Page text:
Rebel councillor criticises mayoral model as referendum call is defeated

March 26 2021

Cllr Mike DaviesA “demoralised” Labour councillor broke ranks with a stirring speech in which he criticised the mayoral model during a debate on whether it should be scrapped.
St Andrews councillor Mike Davies became the latest to rebel against the party whip when he seconded a Liberal Democrat motion calling for Bristolians to be given another referendum on having an elected mayor for the city.
He told the full council on March 16 that the current system had made the role of members “hollow” and let communities down.
The motion, supported by the Conservatives, fell by 35-24 votes as most Greens joined the ruling Labour group in voting against it.
Members heard impassioned arguments for and against the mayoral model, with the current office holder, Labour’s Marvin Rees, insisting the role was the most democratic in Bristol and that the referendum calls were an attempt to “drag the council back 15 years”.
Conservative councillor for Westbury-on-Trym and Henleaze Steve Smith said mayors possessed unchecked power and that “short of committing a serious offence and being sent to prison, nobody can do anything to touch them”.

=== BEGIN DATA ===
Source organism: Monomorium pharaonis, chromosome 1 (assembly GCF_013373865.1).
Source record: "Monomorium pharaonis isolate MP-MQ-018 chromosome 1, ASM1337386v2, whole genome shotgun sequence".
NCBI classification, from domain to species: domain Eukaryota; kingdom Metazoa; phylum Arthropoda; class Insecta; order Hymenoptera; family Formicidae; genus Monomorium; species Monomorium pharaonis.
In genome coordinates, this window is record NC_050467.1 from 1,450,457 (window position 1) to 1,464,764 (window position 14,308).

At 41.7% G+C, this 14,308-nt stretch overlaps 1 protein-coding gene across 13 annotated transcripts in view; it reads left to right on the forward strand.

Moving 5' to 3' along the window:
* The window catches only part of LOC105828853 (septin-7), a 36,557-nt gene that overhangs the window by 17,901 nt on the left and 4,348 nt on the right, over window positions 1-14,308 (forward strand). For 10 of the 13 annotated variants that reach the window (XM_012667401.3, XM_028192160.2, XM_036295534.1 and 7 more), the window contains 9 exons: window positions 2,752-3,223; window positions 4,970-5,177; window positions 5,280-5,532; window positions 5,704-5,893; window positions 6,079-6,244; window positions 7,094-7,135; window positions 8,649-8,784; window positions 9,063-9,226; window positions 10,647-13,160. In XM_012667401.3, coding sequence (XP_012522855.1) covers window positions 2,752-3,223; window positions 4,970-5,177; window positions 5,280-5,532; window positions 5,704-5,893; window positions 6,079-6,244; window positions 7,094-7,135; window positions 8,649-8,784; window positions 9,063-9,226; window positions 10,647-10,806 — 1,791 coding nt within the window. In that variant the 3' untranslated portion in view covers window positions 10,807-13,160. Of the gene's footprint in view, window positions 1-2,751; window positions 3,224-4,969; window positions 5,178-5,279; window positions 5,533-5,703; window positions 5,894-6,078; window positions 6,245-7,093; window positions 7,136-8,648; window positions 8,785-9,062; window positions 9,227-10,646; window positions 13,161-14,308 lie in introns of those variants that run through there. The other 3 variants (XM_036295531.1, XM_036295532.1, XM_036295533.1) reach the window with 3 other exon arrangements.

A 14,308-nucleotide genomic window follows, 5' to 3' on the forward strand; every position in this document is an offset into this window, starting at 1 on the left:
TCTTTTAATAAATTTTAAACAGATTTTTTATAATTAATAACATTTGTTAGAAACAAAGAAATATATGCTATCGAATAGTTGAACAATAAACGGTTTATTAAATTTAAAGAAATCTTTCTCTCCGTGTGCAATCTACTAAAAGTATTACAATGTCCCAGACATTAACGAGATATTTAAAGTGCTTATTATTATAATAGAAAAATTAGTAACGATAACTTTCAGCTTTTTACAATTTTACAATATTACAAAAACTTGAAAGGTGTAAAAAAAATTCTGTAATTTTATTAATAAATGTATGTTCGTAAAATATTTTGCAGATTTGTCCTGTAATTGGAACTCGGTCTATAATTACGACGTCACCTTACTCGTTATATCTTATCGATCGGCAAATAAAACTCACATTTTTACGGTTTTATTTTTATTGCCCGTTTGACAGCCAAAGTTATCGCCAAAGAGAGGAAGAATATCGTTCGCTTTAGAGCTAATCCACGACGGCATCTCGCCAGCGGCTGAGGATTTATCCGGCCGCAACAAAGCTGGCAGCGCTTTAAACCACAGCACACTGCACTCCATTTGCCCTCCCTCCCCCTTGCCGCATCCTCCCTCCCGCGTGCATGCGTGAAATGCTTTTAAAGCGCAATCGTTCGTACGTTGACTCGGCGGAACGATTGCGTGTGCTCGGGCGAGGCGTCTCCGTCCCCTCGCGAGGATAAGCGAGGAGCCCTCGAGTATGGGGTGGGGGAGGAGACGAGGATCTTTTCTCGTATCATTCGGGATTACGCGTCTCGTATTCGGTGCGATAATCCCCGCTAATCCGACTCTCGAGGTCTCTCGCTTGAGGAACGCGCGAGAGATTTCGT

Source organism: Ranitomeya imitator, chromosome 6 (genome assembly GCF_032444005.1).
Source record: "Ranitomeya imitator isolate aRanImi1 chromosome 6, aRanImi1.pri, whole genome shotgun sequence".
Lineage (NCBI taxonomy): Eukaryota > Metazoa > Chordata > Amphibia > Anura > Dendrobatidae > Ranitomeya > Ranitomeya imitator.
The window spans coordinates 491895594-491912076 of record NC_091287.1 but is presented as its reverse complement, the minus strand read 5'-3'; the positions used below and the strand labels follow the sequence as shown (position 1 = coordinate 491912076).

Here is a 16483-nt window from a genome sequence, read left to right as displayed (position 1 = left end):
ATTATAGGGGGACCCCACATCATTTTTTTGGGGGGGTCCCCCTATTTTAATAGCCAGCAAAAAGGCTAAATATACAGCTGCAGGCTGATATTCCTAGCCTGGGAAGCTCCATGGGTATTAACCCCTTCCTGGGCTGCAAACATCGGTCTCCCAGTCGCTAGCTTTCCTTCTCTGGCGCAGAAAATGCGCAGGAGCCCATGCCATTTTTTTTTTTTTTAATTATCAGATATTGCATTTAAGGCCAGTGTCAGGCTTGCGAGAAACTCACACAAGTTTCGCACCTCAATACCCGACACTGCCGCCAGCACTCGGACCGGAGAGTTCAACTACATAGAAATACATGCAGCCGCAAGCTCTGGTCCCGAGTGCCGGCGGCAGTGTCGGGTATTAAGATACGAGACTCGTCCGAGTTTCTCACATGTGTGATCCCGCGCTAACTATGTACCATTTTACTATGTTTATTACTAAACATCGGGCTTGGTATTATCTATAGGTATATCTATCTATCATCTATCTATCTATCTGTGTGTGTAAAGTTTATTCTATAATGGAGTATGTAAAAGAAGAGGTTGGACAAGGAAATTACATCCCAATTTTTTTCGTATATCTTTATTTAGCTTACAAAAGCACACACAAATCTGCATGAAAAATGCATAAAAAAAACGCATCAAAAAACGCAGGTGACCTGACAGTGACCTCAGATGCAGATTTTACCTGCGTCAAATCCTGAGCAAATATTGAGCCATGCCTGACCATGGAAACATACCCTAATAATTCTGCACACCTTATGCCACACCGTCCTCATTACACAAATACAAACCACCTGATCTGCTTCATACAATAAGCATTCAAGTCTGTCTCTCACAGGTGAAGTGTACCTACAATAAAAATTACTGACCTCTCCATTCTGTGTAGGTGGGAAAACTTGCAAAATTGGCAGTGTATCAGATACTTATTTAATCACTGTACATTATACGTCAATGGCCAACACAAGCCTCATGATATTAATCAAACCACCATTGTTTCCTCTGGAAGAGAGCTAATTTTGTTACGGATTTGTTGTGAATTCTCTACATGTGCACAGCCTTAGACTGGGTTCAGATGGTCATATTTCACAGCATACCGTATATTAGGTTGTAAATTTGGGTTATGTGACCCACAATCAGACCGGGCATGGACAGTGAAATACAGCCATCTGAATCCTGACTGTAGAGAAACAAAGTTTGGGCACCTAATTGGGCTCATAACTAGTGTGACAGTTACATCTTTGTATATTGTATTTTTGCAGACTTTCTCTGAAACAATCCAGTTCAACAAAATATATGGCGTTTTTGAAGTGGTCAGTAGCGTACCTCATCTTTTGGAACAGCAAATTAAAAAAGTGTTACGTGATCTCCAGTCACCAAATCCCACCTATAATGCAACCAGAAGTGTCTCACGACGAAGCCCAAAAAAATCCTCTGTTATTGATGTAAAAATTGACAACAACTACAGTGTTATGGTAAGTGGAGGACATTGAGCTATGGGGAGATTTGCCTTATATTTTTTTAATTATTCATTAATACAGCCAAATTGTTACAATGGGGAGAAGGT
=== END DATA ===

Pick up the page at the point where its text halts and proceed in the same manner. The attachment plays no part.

The shock decision by Councillor Davies to formally back Lib Dem group leader Cllr Gary Hopkins’s motion comes on the back of Labour's Councillor  Jo Sergeant quitting the party, accusing it of wanting “power for power’s sake” and a culture of “fear and bullying”, and Councillor Nicola Bowden-Jones joining the Greens in demanding the cabinet reverses its rent freeze for council tenants.
Ashley ward representative Cllr Davies, who is stepping down at May’s local elections, said: “There has been such a disparity between my hopes before I got elected and the reality of being a councillor under the mayoral system.
“It has been a demoralising experience.
“Under the mayoral system so much experience, talent and expertise has gone wasted.
“Councillors are not a relic of the past or an inconvenience despite being made to feel that way much of the time.
“The reasons we’ve had councillors for hundreds of years is so communities can have a genuine voice when decisions are made.